Kitchen Fire Safety

Kitchens are a natural place for fires to start: you are already working with open flames or very high heat. Take extra precautions to prevent fires.

Preventing kitchen fires

The number one cause of kitchen fires is unattended cooking. When cooking anything on top of the stove, or in the oven, stay with it. For long-cooking dishes, plan activities you can do in the kitchen, such as cleaning or preparing other dishes. If "kitchen activities" don't come to mind, consider reading, writing, chatting with family or friends, or even reading a story to the kids. All of these can keep you happily and productively occupied while keeping an eye on what is being cooked.

If you cannot or don't want to stay in the kitchen:

  1. Check frequently on food that is cooking,
  2. Have a working smoke alarm installed where it can warn of potential fire.
  3. Keep a fire extinguisher within easy reach.

Kitchens can be very active places, especially when meals are being prepared. These basic tips can increase your safety:

  1. Wear short-sleeve, close fitting clothing when cooking. Loose clothing can more easily catch fire.
  2. Watch children closely in the kitchen. Teach them fire safety and proper handling of tools to prevent burns, cuts, or other injuries. Do this before you teach them to cook. Stay with children for every step as they are learning ot cook. Reinforce and praise their safety skills.
  3. Grease can accumulate quickly in the kitchen. Grease fires can quickly spread to the entire kitchen. Clean your cooking surfaces and counters frequently to prevent food and grease build-up. Ideally this should be done immediately after cooking, or during clean-up after each meal.
  4. Keep flammable materials, such as curtains, towels, pot holders, plastic or paper bags, away form cooking surfaces.
  5. Store all solvents and flammable cleaners well away from all heat sources. Never keep gasoline or kerosene in the house, especially not in the kitchen.
  6. While cooking, make sure pan handles are turned away from the front of the stove so that no one will accidentally bump them. Boiling water or hot grease thrown from a jostled pan can cause severe burns. Keep the area in front of the stove clear and calm while cooking.

Putting out a fire

Even with the greatest care, you may someday have to put out a kitchen fire.

First, assess the danger. If the fire has spread beyond the oven or a pan, call the fire department right away. In most locations, you can call 911 and they will transfer you to the needed service.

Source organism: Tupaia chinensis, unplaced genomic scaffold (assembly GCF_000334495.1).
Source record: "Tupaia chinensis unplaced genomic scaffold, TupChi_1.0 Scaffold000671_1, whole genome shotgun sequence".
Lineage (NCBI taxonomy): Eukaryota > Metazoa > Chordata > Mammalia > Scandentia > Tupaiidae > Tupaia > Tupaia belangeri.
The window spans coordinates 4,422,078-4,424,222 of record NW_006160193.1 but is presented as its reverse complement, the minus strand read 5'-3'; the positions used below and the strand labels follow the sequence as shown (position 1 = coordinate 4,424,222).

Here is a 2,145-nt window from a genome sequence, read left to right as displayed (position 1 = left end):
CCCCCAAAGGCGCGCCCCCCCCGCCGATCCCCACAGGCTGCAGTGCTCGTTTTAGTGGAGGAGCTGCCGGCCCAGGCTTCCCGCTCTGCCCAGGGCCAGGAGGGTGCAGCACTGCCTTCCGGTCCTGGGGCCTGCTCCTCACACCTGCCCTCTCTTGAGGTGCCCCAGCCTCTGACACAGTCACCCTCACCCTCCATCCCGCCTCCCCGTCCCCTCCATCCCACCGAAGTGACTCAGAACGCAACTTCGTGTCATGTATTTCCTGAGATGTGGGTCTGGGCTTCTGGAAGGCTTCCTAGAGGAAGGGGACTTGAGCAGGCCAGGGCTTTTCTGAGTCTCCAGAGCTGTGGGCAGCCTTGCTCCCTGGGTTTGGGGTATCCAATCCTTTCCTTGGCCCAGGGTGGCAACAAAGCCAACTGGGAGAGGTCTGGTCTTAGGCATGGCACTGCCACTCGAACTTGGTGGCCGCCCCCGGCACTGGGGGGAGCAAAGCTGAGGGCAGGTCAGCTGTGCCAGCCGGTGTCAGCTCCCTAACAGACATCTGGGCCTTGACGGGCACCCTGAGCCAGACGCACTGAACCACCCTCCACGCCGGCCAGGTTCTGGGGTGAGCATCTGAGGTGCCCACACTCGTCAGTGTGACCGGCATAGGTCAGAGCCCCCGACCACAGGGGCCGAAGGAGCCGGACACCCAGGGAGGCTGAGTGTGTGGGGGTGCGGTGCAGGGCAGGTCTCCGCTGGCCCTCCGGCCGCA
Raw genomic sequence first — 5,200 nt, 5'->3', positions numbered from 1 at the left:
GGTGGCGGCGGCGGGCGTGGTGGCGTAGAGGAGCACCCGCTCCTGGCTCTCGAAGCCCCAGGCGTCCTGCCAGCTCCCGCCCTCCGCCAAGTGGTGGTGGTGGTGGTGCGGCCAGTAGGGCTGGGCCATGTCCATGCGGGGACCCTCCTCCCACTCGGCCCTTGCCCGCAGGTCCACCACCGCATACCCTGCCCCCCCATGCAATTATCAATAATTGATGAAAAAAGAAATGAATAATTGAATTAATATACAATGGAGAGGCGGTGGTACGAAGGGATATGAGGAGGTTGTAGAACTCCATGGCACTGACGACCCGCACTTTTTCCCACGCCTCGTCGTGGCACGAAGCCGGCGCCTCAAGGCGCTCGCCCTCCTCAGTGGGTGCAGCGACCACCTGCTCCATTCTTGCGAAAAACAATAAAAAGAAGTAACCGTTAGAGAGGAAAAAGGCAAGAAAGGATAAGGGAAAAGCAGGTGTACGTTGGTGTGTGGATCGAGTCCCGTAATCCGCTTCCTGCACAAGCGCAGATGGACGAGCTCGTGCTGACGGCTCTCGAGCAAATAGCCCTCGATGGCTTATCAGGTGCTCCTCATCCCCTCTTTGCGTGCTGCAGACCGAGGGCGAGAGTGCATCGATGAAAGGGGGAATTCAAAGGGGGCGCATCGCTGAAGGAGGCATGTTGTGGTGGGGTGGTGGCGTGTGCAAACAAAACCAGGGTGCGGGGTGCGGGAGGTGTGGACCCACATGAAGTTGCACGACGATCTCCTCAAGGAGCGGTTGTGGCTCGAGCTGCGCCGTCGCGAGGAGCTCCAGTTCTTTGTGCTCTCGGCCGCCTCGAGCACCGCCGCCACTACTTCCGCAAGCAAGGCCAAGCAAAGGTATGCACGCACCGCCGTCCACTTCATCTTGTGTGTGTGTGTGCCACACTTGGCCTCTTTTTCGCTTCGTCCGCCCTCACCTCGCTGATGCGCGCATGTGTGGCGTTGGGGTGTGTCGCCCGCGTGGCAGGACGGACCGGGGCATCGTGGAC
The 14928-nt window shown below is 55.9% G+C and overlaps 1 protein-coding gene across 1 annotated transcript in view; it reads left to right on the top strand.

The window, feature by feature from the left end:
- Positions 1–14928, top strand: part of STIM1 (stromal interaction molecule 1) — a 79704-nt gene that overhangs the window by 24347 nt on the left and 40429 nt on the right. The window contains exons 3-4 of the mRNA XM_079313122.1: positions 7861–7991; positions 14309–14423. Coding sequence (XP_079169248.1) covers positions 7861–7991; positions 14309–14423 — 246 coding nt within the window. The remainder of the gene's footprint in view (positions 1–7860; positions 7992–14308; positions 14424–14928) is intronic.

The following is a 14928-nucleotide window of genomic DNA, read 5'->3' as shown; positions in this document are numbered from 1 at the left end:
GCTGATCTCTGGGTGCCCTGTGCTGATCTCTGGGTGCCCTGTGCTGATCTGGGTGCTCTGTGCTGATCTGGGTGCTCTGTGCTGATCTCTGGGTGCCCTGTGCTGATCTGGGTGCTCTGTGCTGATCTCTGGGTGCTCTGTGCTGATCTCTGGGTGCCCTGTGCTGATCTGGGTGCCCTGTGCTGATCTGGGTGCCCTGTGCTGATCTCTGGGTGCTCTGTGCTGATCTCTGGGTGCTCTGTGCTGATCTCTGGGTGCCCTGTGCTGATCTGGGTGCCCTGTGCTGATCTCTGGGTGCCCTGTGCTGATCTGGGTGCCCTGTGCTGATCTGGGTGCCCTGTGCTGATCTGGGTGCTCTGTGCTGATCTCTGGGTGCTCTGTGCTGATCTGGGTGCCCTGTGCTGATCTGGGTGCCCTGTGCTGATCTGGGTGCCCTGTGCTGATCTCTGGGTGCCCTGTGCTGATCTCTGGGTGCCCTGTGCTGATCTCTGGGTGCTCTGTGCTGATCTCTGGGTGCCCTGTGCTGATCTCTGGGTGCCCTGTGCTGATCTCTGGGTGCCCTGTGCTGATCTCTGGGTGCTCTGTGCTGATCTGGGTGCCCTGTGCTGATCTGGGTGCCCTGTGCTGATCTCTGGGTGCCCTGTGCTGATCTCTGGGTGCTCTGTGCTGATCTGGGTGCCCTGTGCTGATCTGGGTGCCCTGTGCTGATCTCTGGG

If the fire is small and contained, as in food flaming in a pan, these tips may help:

  1. Slide a pan lid over a grease or oil fire to smother flames. Turn off the heat. Watch carefully to make sure the fire is not spreading somewhere unexpected. Leave the lid in place until it cools. Once the fire is completely out and everything is cool, thoroughly clean everything that was involved in the fire, especially the stove top or oven. If the flame got outside of a pan, you will need to decide whether there was any damage that must be repaired before you can cook again. Caution: Never attempt to carry a flaming pan outside. Doing this increases your risk of spreading the fire and of being burned.
  2. Keep a large box of baking soda on hand. Aside from its other uses, you can pour baking soda over most small food fires to extinguish the flames.
  3. Never use water or flour to put out fires. Water added to a grease fire reacts violently, sending hot grease everywhere. This spreads the fire and increases your chance of being burned. Flour can have a similar effect. Water poured on flames can also get into electrical circuits in the stove or oven, which can complicate the situation and increase the danger.
  4. If a fire occurs in your oven, keep the door shut and turn off the heat. This will usually smother the flames without further risk.
  5. Keep a fire extinguisher in the kitchen. There are several types of extinguishers, each designed for use with specific types of fire. Make sure you have the right kind; one that can put out grease-based fires most often found in kitchens. Make sure you know how to use the extinguisher. Check periodically to ensure that it is in proper working order.

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